Let’s keep it real.

positive-thinking-quotes (1)

“I’m Fine”…….

Im-Fine

Last week I went back to my GP asking for help with a sudden onset of a severe depression. At the time, she suggested that I might need some time off work to recover and get myself back on track and, true to form, I said, “No, thanks, I’m sure I’ll be fine; it’s just a blip”.

That was a tad optimistic to say the least and over the week and weekend it became patently obvious that I wouldn’t be “fine” and having wrestled with both the disappointment and stark reality of my illness, this morning I was at the Drs surgery at 08.15am waving the white flag.

I am now off work for 2 weeks. There is no doubt that I need the time out and we spent a good 30 minutes going through my mind-mapping exercise so that I can plot my recovery properly. Anti-depressants only go part of the way to lifting mood long-term and therefore we identified a number of things that I need to do over the coming weeks and months to secure success.

My biggest challenge? To be kind to myself.  My GP recognises that this is the crux of many of my issues and that with the high standards that I expect of myself  I live with constant disappointment. I have to achieve. It is deeply ingrained in my core and unless I am achieving something, however small and insignificant, I am a failure. I can’t just do something and enjoy it, there has to be a purpose otherwise, what’s the point?  I know that I have to work very hard on turning this ethos upside down and hopefully persuade myself that I can do something purely for enjoyment.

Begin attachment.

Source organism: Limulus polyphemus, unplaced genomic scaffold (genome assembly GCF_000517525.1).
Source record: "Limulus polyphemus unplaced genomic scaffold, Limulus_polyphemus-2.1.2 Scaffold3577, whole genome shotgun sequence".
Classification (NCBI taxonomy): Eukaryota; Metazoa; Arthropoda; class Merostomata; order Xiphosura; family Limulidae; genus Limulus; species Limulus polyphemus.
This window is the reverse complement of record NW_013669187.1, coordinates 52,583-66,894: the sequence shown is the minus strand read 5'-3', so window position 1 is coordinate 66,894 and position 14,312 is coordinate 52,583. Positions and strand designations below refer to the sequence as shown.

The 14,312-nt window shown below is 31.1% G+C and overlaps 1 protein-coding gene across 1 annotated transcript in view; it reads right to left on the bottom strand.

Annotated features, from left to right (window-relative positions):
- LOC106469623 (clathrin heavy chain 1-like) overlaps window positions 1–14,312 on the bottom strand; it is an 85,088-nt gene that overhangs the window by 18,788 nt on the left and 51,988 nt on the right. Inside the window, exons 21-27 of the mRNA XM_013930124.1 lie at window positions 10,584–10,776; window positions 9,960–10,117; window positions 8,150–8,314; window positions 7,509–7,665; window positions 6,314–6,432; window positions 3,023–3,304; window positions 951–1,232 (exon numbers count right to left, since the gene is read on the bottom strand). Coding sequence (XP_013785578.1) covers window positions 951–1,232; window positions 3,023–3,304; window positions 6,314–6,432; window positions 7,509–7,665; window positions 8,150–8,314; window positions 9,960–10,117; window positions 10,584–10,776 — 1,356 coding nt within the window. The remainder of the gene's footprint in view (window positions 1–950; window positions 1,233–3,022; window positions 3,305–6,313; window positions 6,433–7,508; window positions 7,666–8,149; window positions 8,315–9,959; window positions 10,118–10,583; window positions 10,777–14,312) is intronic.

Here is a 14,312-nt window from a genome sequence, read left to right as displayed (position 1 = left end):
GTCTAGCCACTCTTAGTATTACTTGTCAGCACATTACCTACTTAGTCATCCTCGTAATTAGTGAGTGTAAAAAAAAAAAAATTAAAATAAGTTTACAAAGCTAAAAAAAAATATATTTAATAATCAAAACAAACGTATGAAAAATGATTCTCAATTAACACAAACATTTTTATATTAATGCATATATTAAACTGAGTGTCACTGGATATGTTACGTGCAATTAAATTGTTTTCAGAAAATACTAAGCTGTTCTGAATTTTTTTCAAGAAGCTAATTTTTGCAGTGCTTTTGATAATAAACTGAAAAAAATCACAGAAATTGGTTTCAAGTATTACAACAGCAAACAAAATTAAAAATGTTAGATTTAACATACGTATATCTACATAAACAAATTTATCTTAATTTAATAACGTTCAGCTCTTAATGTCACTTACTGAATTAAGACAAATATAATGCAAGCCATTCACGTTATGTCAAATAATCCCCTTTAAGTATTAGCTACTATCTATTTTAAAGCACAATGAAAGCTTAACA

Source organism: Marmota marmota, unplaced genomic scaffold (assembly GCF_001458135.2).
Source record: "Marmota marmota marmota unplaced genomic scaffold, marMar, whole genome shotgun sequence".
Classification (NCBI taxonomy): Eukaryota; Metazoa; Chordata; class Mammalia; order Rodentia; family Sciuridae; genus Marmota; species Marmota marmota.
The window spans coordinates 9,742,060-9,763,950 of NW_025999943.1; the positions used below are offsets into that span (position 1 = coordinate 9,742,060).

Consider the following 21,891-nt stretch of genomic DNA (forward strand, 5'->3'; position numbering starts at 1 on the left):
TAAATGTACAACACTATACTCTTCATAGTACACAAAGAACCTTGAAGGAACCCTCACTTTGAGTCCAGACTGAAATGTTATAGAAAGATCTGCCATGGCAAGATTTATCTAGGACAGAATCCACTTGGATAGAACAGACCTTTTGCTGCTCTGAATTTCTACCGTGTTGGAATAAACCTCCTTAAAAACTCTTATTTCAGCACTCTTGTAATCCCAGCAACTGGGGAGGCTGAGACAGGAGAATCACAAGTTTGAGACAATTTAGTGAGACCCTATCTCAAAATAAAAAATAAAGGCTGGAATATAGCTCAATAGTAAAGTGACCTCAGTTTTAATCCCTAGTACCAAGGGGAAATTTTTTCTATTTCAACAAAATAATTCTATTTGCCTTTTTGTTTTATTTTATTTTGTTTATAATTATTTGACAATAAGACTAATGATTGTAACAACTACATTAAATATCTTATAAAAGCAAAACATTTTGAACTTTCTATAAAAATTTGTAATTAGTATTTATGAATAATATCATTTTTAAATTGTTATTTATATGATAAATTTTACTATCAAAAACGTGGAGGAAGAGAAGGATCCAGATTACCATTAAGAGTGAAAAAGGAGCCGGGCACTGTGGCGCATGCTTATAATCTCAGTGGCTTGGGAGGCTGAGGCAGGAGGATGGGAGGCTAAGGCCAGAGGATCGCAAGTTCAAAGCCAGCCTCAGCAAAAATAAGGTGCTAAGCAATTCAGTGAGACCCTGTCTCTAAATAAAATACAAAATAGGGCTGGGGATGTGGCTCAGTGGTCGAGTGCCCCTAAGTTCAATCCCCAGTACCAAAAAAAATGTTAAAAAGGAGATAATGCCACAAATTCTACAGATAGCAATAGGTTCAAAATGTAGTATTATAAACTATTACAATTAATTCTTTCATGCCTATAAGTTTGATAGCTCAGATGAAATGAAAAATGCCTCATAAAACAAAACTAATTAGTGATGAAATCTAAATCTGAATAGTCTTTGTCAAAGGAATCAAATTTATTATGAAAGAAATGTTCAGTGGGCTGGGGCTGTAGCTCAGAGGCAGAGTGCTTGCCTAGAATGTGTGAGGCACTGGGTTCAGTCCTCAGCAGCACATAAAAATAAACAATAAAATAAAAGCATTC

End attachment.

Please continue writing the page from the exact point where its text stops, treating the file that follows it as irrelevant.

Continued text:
Challenging this mindset is going to be difficult, it has been part of me for almost half a century and I can’t remember a time when I wasn’t collecting certificates, accolades, trophies, rosettes and badges for my efforts. I even have all the photos taken over the years to prove it but it is time to stop.

Depression the illness and the recovery is exhausting and I spent a few hours this afternoon asleep. When I woke up, the skies had cleared and the sun was out and whilst there is a stiff breeze, I went for a short walk around the village to get some fresh air and stretch my legs. I don’t want to spend the next 2 weeks in bed however tempting that may be at the moment so I am going to pump up the tyres on my bike and get cycling. That should help to clear the mind and gentle exercise will hopefully stimulate those endorphins to multiply exponentially!

005

Magnolia, Garden of Remembrance, Lubenham

Pied Beauty-Gerard Manley-Hopkins

Glory be to God for dappled things —
For skies of couple-colour as a brinded cow;